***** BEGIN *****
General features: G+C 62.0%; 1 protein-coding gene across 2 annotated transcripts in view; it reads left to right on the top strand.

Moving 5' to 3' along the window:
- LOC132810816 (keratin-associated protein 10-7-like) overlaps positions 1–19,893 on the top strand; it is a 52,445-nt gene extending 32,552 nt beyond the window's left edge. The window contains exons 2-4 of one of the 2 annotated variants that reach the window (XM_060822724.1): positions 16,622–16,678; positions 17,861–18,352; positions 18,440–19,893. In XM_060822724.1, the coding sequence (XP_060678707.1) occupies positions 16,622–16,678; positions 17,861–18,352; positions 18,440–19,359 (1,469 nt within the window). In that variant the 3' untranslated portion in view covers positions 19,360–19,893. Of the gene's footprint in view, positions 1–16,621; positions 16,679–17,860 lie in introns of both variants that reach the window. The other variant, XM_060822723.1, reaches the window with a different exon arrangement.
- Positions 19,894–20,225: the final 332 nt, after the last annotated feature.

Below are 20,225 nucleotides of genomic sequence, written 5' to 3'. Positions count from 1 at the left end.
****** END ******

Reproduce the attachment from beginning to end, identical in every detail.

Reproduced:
General features: G+C 62.0%; 1 protein-coding gene across 2 annotated transcripts in view; it reads left to right on the top strand.

Moving 5' to 3' along the window:
- LOC132810816 (keratin-associated protein 10-7-like) overlaps positions 1–19,893 on the top strand; it is a 52,445-nt gene extending 32,552 nt beyond the window's left edge. The window contains exons 2-4 of one of the 2 annotated variants that reach the window (XM_060822724.1): positions 16,622–16,678; positions 17,861–18,352; positions 18,440–19,893. In XM_060822724.1, the coding sequence (XP_060678707.1) occupies positions 16,622–16,678; positions 17,861–18,352; positions 18,440–19,359 (1,469 nt within the window). In that variant the 3' untranslated portion in view covers positions 19,360–19,893. Of the gene's footprint in view, positions 1–16,621; positions 16,679–17,860 lie in introns of both variants that reach the window. The other variant, XM_060822723.1, reaches the window with a different exon arrangement.
- Positions 19,894–20,225: the final 332 nt, after the last annotated feature.

Below are 20,225 nucleotides of genomic sequence, written 5' to 3'. Positions count from 1 at the left end.